In the aftermath of the election, pundits are beginning to ponder what happened and what the next steps are.
The next question is whether Americans are truly in denial.
If they are, then the most common answer is that we have lost our sense of reality.
We are so focused on what is happening, we fail to appreciate the many facets of the larger picture.
Americans are so consumed with their own problems and fears that they forget that many others are also struggling.
And while we’re in denial, we are also making it easy for ourselves to do so.
So here’s what we need to know about the big issues of the day.
Is the economy doing well?
The economy is doing well, and the government is doing its job.
The unemployment rate is low at 5.1 percent, the stock market is up 17 percent since Election Day, the unemployment rate for new jobs is down to 7.5 percent, and more than half of all workers have a job.
Economists expect the economy to expand 3.9 percent in the third quarter, the fastest pace in more than five years.
The Labor Department says the unemployment and underemployment rate for Americans ages 16 to 64 fell to 8.9 and 8.7 percent respectively in the second quarter.
In the first quarter of 2017, the number of people unemployed was down by nearly a million.
What are the problems?
Americans have a lot to worry about, but we seem unable to come up with a consistent and simple plan to solve them.
We’ve been told that there is no alternative to the president’s plan to tax Americans more and cut social services.
But the President’s plan isn’t working.
And we know that the President can’t be trusted to deliver on his promises.
This is a time for the country to stop blaming the other half of the country for our problems and to instead focus on the problems that really matter to the rest of us. 3.
Are there more problems?
Yes, there are more issues, but they are not as serious as people think.
They are more likely to be temporary and temporary.
The health care crisis is a temporary problem that can be overcome if it’s addressed quickly.
But there are other problems that are not temporary, such as the cost of college and higher education, the financial burden of health care and the loss of trust in the tax code.
A more serious problem is climate change, which is a long-term threat that will continue to threaten our future prosperity and stability.
But if we are to address it, we will need to fix a number of other problems as well.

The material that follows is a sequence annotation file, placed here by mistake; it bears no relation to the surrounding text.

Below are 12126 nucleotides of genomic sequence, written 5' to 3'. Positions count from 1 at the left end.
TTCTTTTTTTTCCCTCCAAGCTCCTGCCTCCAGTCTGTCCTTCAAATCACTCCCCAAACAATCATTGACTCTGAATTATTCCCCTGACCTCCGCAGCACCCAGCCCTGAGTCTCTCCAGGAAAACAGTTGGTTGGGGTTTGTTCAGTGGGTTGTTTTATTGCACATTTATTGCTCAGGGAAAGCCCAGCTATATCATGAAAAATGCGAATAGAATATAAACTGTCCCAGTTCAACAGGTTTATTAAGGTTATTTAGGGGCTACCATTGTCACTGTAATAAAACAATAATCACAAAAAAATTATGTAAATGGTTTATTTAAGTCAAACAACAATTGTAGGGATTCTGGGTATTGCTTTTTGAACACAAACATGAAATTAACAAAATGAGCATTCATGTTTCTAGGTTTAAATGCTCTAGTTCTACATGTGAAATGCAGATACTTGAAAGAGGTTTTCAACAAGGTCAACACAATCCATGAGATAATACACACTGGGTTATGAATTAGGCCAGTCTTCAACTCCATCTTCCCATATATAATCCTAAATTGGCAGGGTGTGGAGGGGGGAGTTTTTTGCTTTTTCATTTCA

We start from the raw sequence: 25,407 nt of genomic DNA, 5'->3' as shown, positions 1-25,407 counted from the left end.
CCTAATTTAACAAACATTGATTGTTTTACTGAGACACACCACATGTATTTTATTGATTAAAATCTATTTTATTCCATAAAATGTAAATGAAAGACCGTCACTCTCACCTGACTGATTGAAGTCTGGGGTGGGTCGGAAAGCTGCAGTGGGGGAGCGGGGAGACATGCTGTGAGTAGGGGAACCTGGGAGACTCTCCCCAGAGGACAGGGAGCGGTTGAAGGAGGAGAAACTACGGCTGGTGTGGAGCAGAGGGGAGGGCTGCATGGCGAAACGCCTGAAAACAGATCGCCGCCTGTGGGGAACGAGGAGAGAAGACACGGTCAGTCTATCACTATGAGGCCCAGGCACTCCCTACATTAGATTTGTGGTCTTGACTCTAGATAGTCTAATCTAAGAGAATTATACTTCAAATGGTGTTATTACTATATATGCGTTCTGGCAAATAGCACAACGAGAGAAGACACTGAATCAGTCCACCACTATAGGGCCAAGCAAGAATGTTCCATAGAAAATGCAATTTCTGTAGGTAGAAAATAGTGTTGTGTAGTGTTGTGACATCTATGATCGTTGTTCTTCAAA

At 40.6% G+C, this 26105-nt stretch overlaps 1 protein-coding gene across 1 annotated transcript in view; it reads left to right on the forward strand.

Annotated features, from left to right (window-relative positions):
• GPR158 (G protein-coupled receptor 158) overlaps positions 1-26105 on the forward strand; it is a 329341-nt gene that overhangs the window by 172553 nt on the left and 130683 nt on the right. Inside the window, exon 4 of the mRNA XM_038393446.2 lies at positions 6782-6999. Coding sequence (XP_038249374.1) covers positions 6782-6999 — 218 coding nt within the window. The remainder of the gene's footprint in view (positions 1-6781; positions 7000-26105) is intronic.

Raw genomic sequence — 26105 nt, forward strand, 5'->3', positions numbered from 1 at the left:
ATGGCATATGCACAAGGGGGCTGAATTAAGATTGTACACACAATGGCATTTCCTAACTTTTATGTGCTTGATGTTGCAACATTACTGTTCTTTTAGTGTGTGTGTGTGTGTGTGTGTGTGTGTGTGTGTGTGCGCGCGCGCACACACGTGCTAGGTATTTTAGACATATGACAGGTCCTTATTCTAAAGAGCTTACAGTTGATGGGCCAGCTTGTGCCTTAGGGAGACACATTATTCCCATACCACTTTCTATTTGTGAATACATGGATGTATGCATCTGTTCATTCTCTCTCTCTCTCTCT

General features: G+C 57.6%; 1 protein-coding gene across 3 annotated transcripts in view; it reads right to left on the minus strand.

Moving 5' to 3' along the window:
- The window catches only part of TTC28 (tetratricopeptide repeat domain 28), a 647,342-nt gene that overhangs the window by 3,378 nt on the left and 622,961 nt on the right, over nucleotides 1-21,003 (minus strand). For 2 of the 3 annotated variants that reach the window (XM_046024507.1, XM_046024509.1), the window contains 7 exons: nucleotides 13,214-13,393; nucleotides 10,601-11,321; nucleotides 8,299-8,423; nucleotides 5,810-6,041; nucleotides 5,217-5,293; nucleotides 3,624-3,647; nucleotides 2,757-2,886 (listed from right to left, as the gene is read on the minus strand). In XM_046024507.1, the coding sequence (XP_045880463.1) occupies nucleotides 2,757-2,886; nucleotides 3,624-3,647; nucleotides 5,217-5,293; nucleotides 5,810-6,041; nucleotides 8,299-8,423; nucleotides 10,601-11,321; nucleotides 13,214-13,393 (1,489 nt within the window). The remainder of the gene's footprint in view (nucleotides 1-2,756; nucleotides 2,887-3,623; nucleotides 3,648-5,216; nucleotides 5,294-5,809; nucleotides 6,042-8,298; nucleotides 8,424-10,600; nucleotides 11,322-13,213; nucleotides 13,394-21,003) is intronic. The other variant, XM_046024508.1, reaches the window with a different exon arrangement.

Why do Americans have so little faith in the future?
We have been told for years that Americans are pessimistic and fearful.
The American Dream is at risk.
But this is not the case.
In fact, Americans have grown more optimistic in the past three years, with the percentage saying they are more optimistic about the future jumping from 43 percent in 2015 to 49 percent in 2017.
Americans have also seen the effects of a weak economy, with a majority saying that the economy is getting better and the unemployment rates dropping.
But these positive trends are not translating into a significant increase in confidence.
Instead, Americans are feeling increasingly anxious about their own futures and the future of the economy.
Is it really possible to solve problems with fewer resources?
In some cases, this may be the right choice.
For example, many people have benefited from the Great Recession.
The Great Recession did not end on its own.
Instead of returning to a bad old world, it resulted in new and better ways of making life better for millions of Americans.
The recovery has helped lift millions out of poverty and into the middle class.
But it has not been enough to rebuild our economy.
Instead the problem is one that is not going away, and it will only get worse.
Are we doing enough to address the real problems?
The president and his party have been quick to blame everyone but themselves for the current economic situation.
They blame Republicans for their failure to create jobs or raise wages, and Democrats for failing to rein in Wall Street.
But many Americans see their problems as the result of the failures of their own government, which has been in place for decades and failed to protect their future.
How do we solve these problems?
In order to address our challenges, we need a government that is committed to addressing the real issues that are threatening our economy and our country.
It needs to work with business to fix the problem of excessive regulation, invest in innovation and create jobs, and reform our tax code to ensure that the wealthy and powerful pay their fair share of taxes.
It also needs to take a more active role in rebuilding our economy, expanding the safety net and ensuring that the middle and working class can rise out of the economic crisis.
This will require more government action.
But at this point, we can be confident that the American people are looking for something more. We need